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Blonde 'Anne of Green Gables'? A new cover displeases loyal readers

A new book cover for the classic novel 'Anne of Green Gables,' showing Anne as a blonde without freckles lounging in a plaid shirt, has Amazon users up in arms.

By Staff Writer / February 7, 2013

A new 'Anne of Green Gables' cover (l.) has readers fuming over the character's physical appearance.

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It’s doubtful whether many other literary characters are as famous for their physical appearance as is Anne Shirley of “Anne of Green Gables.”

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Anne (with an “e,” thank you), the orphan girl who is adopted by stern Marilla and warmhearted Matthew of Green Gables on Prince Edward Island, often bemoans her red hair and freckles. “Now you see why I can’t be perfectly happy,” she says tragically soon after meeting her new guardian, Matthew. “Nobody could who had red hair. I don’t mind the other things so much – the freckles and the green eyes and my skinniness.” (She, in fact, informs him she wishes she had hair of “a glorious black, black as the raven’s wing.”)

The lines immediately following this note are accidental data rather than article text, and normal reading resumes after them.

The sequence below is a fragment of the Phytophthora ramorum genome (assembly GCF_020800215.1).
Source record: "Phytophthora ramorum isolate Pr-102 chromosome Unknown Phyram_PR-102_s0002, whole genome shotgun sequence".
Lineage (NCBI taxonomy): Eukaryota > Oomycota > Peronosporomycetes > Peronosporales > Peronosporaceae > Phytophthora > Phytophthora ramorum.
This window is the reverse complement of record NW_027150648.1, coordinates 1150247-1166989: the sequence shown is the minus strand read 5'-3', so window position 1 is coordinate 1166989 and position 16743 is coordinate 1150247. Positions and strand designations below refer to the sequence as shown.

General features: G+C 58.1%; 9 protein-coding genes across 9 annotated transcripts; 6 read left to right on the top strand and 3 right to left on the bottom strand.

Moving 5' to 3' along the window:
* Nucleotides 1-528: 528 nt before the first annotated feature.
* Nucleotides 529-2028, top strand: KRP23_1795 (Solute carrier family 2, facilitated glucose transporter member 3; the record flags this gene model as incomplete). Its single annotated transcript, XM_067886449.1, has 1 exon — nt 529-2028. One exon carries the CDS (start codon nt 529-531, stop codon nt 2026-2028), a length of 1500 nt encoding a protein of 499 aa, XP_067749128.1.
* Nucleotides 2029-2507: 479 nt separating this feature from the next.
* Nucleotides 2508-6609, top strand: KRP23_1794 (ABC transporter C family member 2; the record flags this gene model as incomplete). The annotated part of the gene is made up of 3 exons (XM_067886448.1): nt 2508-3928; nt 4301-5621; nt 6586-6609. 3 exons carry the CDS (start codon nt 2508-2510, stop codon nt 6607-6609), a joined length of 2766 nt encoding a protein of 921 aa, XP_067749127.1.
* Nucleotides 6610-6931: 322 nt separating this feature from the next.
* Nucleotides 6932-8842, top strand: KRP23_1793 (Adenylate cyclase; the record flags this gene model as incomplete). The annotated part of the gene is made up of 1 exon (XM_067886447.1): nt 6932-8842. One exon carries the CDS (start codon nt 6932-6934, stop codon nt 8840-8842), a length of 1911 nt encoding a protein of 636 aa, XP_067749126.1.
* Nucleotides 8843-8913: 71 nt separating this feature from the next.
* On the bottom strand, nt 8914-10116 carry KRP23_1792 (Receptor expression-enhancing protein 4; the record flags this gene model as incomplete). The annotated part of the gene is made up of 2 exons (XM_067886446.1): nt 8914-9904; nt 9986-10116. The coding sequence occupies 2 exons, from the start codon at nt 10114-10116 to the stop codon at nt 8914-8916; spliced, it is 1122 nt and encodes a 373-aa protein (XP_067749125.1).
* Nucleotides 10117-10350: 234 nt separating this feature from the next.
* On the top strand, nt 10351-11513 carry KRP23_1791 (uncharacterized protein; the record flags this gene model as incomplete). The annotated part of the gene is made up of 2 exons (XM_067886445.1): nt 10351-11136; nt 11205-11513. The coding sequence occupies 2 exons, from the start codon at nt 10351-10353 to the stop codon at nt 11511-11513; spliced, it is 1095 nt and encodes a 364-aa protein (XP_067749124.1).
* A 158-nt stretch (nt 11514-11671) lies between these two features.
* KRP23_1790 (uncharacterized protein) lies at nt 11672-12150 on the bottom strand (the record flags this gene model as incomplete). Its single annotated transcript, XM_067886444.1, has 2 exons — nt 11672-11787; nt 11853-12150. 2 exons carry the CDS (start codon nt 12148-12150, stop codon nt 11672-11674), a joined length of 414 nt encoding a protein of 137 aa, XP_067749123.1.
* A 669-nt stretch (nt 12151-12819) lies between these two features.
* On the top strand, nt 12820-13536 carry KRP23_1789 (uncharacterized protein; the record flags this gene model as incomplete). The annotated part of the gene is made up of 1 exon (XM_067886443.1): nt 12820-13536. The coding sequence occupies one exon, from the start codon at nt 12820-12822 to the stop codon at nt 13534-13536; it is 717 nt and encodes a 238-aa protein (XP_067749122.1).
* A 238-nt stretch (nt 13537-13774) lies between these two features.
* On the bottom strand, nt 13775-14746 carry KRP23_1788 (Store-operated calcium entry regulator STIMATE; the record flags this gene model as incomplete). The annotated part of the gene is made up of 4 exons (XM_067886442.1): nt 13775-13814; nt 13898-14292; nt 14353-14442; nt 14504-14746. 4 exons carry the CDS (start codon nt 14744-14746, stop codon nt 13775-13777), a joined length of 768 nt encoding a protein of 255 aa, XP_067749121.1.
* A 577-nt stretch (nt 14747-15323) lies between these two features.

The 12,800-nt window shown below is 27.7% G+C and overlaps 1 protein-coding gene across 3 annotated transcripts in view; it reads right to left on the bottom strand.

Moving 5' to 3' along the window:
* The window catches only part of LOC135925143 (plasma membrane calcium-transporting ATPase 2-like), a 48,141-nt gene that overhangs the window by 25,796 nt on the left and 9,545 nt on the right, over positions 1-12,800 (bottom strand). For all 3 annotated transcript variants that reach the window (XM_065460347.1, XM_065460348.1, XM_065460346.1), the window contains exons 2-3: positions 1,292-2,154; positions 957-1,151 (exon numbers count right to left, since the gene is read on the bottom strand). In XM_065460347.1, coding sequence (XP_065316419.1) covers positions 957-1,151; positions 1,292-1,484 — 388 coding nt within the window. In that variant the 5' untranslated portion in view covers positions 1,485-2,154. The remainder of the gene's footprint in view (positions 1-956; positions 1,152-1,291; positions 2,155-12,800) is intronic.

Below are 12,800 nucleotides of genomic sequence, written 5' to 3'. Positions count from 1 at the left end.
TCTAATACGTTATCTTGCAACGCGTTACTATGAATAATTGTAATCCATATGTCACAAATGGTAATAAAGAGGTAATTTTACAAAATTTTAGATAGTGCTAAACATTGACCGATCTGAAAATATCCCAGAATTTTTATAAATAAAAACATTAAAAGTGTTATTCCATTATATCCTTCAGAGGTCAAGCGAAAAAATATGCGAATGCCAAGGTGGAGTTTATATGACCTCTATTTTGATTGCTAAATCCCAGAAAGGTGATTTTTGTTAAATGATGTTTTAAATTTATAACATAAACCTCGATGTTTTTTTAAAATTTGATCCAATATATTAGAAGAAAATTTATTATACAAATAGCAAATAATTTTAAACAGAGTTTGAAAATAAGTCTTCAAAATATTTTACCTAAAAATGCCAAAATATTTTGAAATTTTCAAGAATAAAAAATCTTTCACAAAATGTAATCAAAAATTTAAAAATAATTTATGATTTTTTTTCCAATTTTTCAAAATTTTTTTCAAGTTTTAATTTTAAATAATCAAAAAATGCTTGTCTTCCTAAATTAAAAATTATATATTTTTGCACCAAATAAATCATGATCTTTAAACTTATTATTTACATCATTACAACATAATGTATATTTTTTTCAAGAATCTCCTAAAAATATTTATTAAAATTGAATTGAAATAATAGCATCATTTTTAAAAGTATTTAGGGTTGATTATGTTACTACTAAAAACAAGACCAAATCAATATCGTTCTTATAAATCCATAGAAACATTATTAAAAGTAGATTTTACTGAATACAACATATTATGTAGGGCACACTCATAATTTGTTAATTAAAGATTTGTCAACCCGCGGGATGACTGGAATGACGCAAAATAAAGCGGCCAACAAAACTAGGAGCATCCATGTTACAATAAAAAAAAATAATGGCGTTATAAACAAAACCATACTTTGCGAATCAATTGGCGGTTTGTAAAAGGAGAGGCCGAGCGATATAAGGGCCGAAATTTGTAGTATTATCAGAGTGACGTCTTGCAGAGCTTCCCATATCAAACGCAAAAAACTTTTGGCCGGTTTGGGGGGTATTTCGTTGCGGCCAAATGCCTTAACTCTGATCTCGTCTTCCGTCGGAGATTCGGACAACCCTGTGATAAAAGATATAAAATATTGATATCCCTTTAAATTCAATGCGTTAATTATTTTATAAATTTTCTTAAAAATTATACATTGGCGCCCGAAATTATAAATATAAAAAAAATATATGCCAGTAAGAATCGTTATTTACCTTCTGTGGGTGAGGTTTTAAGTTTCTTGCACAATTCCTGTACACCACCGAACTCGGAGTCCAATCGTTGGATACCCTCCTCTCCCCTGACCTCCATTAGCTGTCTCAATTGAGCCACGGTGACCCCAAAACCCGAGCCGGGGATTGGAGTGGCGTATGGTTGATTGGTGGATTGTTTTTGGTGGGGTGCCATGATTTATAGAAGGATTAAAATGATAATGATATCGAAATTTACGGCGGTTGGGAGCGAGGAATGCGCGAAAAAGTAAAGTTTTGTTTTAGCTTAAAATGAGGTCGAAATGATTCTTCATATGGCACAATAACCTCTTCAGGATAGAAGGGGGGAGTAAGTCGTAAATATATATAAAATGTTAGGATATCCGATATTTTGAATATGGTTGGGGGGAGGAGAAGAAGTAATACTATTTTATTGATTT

Her appearance is later the subject of one of the novel’s most famous incidents, when schoolmate and future husband Gilbert Blythe calls her “carrots,” prompting her to break her slate over his head. 

So how did Anne end up blonde and unfreckled on the front of a book cover?

Fans are none too pleased with the new edition of the classic novel released by CreateSpace Independent Publishing Platform in which a blonde teenage girl lounges in a plaid button-down shirt. According to Amazon’s website, the book was released on Nov. 27.

“Montgomery's iconic Anne is a high-spirited redhead with freckles and a pointed chin, whereas this new Anne is a languid blond with dark roots, a round face and a come-hither look,” Irene Gammel, a Montgomery expert, told the Toronto Star.

Users on Amazon have made their displeasure known.

 “This cover art is insulting, and I am actively discouraging friends from buying it,” a commenter named Beth Ann L. Stone from Pennsylvania wrote on the website. “Publisher, I advise you to quickly fire whomever it is that came up with such a cover design.”

A user named Teresa De Grosbois from Vancouver agreed.

“Note to publisher – this is a children's about a red-head girl who's 10!” De Grosbois wrote. “Not a teen romance.”

"Anne" was first published in 1908 and was followed by six other books which chronicled the further adventures of Anne and, eventually, her children. The first few books were adapted into a popular miniseries in 1985 starring Megan Follows as Anne, who would go on to portray her in other adaptations, including "Anne of Avonlea," another miniseries which followed the events of the books, and "Anne of Green Gables: The Continuing Story," which was an original work.

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